And if you know someone who is wrestling with suicidal thoughts, don't assume they won't act on it. Get involved. Show them that you care.

Sunday, August 10, 2014

The Right Way And The Wrong Way To Help Animals

In 1922, two brothers who had immigrated from Greece, Nick and Jim Pappas, founded the Star Grocery on Claremont Avenue.
It quickly became one of Berkeley's most beloved businesses. During the Great Depression the Pappas brothers extended credit to hundreds of families who otherwise wouldn't have been able to afford food and wrote off thousands of dollars of unpaid bills.
In 1974 the business passed to Jim's son Nick. It's a terrific store and a pillar of the community, a place were the local high school kids have traditionally gotten their first jobs.
But in the early morning of Sunday, August 27, somebody smashed the plate glass windows in front.
Within hours, an organization in Florida called "Bite Back," which claims to support animal rights, posted pictures of the broken windows on its website, along with a manifesto from someone zcalling himself "veganarchist lone wolf," who says he did it because Star Grocery sells meat.
Never mind that all of Star Grocery's beef, pork and chicken comes from animals that roam free instead of being cooped up like sardines on feedlots or in cages that are too small for them to turn around. Or that they eat their natural diets - real grass and grains - instead of chemicals and leftover animal parts.
"Cage free, organic, murder is murder and death is death," he says piously.
Well, maybe. But I have one question: Dude, do you really think smashing the windows of a mom & pop store made converts for the cause?
To the contrary, the neighbors are hopping mad. Not at Star Grocery, at you.
"Who the hell does he think he is to come into our city and hurt our store?" said one woman. Several people said they plan to patronize Star Grocery even more, just to show you they can't be pushed around.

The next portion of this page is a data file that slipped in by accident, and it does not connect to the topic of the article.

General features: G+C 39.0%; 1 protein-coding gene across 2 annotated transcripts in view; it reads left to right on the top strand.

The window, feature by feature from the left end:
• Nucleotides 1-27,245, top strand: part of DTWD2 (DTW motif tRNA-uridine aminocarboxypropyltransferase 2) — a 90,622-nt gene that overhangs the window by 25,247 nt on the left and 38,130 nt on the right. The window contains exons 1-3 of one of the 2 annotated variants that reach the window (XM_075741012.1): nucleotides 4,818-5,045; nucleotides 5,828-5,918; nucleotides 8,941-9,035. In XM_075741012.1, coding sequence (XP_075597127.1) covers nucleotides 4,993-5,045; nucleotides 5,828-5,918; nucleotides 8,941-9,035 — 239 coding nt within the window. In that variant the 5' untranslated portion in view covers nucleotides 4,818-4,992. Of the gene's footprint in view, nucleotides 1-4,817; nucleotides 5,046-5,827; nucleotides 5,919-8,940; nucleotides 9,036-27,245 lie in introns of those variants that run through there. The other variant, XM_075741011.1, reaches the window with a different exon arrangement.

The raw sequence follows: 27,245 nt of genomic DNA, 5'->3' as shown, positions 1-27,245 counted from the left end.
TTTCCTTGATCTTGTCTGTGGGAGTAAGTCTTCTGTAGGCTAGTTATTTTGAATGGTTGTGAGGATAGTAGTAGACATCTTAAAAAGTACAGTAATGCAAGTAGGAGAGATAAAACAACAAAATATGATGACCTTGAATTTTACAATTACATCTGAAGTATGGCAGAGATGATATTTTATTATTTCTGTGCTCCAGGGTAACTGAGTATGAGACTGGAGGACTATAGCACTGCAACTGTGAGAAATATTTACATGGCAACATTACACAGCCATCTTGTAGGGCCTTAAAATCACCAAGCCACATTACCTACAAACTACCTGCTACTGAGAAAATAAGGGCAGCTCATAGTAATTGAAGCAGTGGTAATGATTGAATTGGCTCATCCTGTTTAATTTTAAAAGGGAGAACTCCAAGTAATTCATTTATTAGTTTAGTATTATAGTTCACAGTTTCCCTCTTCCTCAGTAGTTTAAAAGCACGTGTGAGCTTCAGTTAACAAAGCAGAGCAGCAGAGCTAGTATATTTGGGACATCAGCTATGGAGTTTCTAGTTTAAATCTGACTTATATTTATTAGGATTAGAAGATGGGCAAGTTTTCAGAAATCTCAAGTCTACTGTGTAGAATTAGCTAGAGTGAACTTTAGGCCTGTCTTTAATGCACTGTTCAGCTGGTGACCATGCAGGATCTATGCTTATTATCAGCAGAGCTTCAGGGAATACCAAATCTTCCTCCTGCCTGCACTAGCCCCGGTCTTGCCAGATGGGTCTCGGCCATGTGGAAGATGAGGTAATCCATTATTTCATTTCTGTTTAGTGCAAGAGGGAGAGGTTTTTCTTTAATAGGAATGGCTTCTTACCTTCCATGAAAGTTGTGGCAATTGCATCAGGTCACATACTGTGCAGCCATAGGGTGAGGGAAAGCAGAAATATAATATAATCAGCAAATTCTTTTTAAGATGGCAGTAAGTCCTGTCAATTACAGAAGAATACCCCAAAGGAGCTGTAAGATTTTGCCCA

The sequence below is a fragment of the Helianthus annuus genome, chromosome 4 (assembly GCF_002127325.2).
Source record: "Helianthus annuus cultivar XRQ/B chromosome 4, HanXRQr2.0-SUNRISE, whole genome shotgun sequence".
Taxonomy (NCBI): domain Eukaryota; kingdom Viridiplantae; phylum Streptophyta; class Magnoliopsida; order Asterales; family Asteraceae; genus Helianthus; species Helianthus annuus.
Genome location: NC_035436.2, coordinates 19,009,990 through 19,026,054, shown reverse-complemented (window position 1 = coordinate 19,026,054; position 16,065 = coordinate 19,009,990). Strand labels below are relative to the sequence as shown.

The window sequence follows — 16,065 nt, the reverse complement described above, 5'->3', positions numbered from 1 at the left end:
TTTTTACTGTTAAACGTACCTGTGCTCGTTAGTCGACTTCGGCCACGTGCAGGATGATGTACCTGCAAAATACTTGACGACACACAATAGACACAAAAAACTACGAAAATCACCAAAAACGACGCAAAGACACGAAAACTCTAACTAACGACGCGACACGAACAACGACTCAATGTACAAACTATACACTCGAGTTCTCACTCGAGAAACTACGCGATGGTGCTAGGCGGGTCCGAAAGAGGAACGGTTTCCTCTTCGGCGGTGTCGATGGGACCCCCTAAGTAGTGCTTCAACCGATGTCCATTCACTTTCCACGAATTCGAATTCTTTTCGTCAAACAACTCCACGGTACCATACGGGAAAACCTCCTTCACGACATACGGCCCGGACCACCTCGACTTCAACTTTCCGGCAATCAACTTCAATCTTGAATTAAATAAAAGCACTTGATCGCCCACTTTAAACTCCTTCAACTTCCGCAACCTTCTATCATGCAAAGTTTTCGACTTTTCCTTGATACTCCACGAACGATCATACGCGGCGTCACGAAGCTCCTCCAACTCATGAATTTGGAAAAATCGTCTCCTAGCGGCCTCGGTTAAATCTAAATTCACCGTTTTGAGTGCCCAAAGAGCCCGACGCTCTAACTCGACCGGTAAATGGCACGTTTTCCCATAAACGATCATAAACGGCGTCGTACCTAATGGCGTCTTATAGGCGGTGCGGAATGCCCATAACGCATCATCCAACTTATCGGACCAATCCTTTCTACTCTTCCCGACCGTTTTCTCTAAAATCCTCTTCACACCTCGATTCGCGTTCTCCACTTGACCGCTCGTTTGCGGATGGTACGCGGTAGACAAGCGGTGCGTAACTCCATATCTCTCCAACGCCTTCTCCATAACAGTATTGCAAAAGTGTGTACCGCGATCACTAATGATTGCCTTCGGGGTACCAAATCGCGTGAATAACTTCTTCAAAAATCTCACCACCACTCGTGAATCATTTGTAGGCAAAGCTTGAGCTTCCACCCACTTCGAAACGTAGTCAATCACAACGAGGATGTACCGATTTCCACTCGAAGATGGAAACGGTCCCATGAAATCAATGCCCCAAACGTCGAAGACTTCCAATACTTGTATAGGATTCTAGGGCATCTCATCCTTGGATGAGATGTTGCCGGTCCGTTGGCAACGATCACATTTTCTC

Nice going, dude. I just hope people won't assume all animal rights activists are like you.
                                     * * *
In happier news, congratulations to Tony La Russa for his well-deserved induction into the Baseball Hall of Fame on July 27. But I think future generations will remember him even more as the man who made it cool to be kind to animals.
Instead of using his celebrity to make money, he used it to raise consciousness. And as founder and co-director (with his wife, Elaine) of the Animal Rescue Foundation - ARF, for short – he has saved 8,824 cats and dogs to date, and still counting.
I don't remember the first time I met Tony, but I sure remember the second time. His first words to me were "How's your baby?" I didn't understand what he was talking about for a moment, but then I realized it was my cat, Eliza. I thought, "This guy really gets it!"
The next time I saw Tony, he and Elaine, along with their daughters Devon and Bianca, were in Walnut Creek picketing a store that was selling animal furs.
Out came the store owner, who unleashed a stream of profanities - right in front of the girls, who were both less than 10!
"You blankety-blanks!" he said. "You can blankety-blank my blankety-blank, and you can also – wow, you're Tony La Russa! Hey, Tony, sign this baseball for me, willya?"
Tony dutifully signed.